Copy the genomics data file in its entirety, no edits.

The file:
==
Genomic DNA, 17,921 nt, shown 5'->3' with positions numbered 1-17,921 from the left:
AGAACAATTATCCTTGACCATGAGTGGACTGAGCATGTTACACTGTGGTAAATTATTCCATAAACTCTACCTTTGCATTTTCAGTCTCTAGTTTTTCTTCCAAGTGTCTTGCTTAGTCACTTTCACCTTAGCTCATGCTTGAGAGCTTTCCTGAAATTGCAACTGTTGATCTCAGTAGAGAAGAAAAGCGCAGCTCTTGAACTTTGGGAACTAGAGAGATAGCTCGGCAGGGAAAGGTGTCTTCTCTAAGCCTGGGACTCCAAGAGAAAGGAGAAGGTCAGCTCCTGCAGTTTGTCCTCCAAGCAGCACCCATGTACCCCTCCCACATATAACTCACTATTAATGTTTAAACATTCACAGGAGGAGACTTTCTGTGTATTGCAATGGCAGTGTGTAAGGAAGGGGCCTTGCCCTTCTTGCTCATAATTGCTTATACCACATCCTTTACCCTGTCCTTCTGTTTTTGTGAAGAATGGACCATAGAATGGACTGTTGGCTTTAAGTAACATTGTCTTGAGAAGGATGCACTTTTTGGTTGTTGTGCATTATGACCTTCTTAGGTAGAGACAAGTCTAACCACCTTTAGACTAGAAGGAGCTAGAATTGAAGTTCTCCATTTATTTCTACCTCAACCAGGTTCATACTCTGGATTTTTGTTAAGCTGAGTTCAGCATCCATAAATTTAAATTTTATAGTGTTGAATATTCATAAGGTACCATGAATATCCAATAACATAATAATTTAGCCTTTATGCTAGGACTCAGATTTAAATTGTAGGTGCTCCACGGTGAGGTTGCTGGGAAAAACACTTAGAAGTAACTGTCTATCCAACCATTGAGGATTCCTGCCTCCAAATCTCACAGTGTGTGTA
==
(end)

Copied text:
Genomic DNA, 17,921 nt, shown 5'->3' with positions numbered 1-17,921 from the left:
AGAACAATTATCCTTGACCATGAGTGGACTGAGCATGTTACACTGTGGTAAATTATTCCATAAACTCTACCTTTGCATTTTCAGTCTCTAGTTTTTCTTCCAAGTGTCTTGCTTAGTCACTTTCACCTTAGCTCATGCTTGAGAGCTTTCCTGAAATTGCAACTGTTGATCTCAGTAGAGAAGAAAAGCGCAGCTCTTGAACTTTGGGAACTAGAGAGATAGCTCGGCAGGGAAAGGTGTCTTCTCTAAGCCTGGGACTCCAAGAGAAAGGAGAAGGTCAGCTCCTGCAGTTTGTCCTCCAAGCAGCACCCATGTACCCCTCCCACATATAACTCACTATTAATGTTTAAACATTCACAGGAGGAGACTTTCTGTGTATTGCAATGGCAGTGTGTAAGGAAGGGGCCTTGCCCTTCTTGCTCATAATTGCTTATACCACATCCTTTACCCTGTCCTTCTGTTTTTGTGAAGAATGGACCATAGAATGGACTGTTGGCTTTAAGTAACATTGTCTTGAGAAGGATGCACTTTTTGGTTGTTGTGCATTATGACCTTCTTAGGTAGAGACAAGTCTAACCACCTTTAGACTAGAAGGAGCTAGAATTGAAGTTCTCCATTTATTTCTACCTCAACCAGGTTCATACTCTGGATTTTTGTTAAGCTGAGTTCAGCATCCATAAATTTAAATTTTATAGTGTTGAATATTCATAAGGTACCATGAATATCCAATAACATAATAATTTAGCCTTTATGCTAGGACTCAGATTTAAATTGTAGGTGCTCCACGGTGAGGTTGCTGGGAAAAACACTTAGAAGTAACTGTCTATCCAACCATTGAGGATTCCTGCCTCCAAATCTCACAGTGTGTGTA